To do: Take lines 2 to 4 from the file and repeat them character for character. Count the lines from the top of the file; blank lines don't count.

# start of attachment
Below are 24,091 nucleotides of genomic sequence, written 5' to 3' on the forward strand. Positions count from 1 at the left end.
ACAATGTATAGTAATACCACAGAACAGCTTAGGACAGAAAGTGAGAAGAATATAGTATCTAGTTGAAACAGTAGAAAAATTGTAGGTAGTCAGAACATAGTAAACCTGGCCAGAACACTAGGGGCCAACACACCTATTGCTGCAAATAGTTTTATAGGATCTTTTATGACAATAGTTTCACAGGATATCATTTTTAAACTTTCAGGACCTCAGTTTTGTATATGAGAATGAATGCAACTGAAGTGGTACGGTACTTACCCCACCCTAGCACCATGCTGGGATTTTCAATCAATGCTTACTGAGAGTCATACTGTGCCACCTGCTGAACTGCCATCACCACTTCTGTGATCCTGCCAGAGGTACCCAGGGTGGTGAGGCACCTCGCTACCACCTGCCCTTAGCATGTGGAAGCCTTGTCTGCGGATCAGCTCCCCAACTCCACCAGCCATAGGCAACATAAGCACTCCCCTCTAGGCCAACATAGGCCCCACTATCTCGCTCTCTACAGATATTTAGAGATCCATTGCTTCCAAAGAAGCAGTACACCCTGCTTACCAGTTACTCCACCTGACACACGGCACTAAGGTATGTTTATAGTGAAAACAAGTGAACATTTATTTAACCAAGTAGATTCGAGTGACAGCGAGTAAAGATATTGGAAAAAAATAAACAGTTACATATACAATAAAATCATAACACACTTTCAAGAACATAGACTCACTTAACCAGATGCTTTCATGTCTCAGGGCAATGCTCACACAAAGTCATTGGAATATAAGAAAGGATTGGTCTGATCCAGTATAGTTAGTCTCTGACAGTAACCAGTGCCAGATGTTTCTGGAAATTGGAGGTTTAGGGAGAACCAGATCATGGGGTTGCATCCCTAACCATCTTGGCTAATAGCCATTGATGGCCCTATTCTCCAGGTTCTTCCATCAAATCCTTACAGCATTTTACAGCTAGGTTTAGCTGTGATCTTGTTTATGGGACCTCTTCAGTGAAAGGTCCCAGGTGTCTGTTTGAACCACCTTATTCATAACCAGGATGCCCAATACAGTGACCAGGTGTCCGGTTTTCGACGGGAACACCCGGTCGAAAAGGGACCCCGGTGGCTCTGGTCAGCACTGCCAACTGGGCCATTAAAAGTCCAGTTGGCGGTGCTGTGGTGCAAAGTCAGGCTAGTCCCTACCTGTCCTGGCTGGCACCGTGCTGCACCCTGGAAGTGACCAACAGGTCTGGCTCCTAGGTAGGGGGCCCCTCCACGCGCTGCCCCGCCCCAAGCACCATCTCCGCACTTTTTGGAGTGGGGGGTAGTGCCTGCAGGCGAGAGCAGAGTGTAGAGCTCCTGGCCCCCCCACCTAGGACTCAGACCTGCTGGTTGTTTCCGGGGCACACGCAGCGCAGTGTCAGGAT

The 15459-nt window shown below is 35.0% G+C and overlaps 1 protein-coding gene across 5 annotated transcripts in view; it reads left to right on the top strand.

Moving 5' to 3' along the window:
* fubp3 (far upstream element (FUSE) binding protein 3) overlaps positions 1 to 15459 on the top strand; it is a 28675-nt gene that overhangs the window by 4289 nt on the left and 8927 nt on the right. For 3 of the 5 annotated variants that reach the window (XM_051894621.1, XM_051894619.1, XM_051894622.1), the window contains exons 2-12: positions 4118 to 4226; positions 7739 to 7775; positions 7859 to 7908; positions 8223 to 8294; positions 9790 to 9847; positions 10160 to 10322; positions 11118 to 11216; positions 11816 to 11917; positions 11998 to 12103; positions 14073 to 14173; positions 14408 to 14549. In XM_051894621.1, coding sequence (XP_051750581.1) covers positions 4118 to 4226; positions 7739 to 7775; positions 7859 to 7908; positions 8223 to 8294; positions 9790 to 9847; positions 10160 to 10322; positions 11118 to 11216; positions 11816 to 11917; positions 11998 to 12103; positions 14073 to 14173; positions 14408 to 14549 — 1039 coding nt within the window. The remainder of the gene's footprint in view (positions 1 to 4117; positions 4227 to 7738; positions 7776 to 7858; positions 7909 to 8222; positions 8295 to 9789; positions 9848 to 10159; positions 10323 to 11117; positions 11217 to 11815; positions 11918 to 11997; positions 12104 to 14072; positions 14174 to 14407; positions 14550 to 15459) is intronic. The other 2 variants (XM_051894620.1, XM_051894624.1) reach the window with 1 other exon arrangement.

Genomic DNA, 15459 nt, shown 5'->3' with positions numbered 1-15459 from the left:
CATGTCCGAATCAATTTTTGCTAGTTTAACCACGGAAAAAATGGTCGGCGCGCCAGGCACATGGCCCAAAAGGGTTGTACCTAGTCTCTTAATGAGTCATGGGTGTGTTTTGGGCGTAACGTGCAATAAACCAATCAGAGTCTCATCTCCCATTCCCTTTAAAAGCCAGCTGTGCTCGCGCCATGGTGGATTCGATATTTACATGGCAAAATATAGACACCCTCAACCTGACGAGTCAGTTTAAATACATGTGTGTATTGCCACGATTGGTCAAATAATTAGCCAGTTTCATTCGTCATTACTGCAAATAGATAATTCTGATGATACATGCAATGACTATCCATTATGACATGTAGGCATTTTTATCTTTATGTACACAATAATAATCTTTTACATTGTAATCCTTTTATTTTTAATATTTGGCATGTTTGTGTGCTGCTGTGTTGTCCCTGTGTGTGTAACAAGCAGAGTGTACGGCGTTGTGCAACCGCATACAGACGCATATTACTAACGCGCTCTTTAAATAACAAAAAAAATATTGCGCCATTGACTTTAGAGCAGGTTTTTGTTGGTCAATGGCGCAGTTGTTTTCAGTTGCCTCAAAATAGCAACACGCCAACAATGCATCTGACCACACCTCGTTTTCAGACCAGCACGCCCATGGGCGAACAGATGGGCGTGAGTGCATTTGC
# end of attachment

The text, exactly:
ACAATGTATAGTAATACCACAGAACAGCTTAGGACAGAAAGTGAGAAGAATATAGTATCTAGTTGAAACAGTAGAAAAATTGTAGGTAGTCAGAACATAGTAAACCTGGCCAGAACACTAGGGGCCAACACACCTATTGCTGCAAATAGTTTTATAGGATCTTTTATGACAATAGTTTCACAGGATATCATTTTTAAACTTTCAGGACCTCAGTTTTGTATATGAGAATGAATGCAACTGAAGTGGTACGGTACTTACCCCACCCTAGCACCATGCTGGGATTTTCAATCAATGCTTACTGAGAGTCATACTGTGCCACCTGCTGAACTGCCATCACCACTTCTGTGATCCTGCCAGAGGTACCCAGGGTGGTGAGGCACCTCGCTACCACCTGCCCTTAGCATGTGGAAGCCTTGTCTGCGGATCAGCTCCCCAACTCCACCAGCCATAGGCAACATAAGCACTCCCCTCTAGGCCAACATAGGCCCCACTATCTCGCTCTCTACAGATATTTAGAGATCCATTGCTTCCAAAGAAGCAGTACACCCTGCTTACCAGTTACTCCACCTGACACACGGCACTAAGGTATGTTTATAGTGAAAACAAGTGAACATTTATTTAACCAAGTAGATTCGAGTGACAGCGAGTAAAGATATTGGAAAAAAATAAACAGTTACATATACAATAAAATCATAACACACTTTCAAGAACATAGACTCACTTAACCAGATGCTTTCATGTCTCAGGGCAATGCTCACACAAAGTCATTGGAATATAAGAAAGGATTGGTCTGATCCAGTATAGTTAGTCTCTGACAGTAACCAGTGCCAGATGTTTCTGGAAATTGGAGGTTTAGGGAGAACCAGATCATGGGGTTGCATCCCTAACCATCTTGGCTAATAGCCATTGATGGCCCTATTCTCCAGGTTCTTCCATCAAATCCTTACAGCATTTTACAGCTAGGTTTAGCTGTGATCTTGTTTATGGGACCTCTTCAGTGAAAGGTCCCAGGTGTCTGTTTGAACCACCTTATTCATAACCAGGATGCCCAATACAGTGACCAGGTGTCCGGTTTTCGACGGGAACACCCGGTCGAAAAGGGACCCCGGTGGCTCTGGTCAGCACTGCCAACTGGGCCATTAAAAGTCCAGTTGGCGGTGCTGTGGTGCAAAGTCAGGCTAGTCCCTACCTGTCCTGGCTGGCACCGTGCTGCACCCTGGAAGTGACCAACAGGTCTGGCTCCTAGGTAGGGGGCCCCTCCACGCGCTGCCCCGCCCCAAGCACCATCTCCGCACTTTTTGGAGTGGGGGGTAGTGCCTGCAGGCGAGAGCAGAGTGTAGAGCTCCTGGCCCCCCCACCTAGGACTCAGACCTGCTGGTTGTTTCCGGGGCACACGCAGCGCAGTGTCAGGAT

The 15459-nt window shown below is 35.0% G+C and overlaps 1 protein-coding gene across 5 annotated transcripts in view; it reads left to right on the top strand.

Moving 5' to 3' along the window: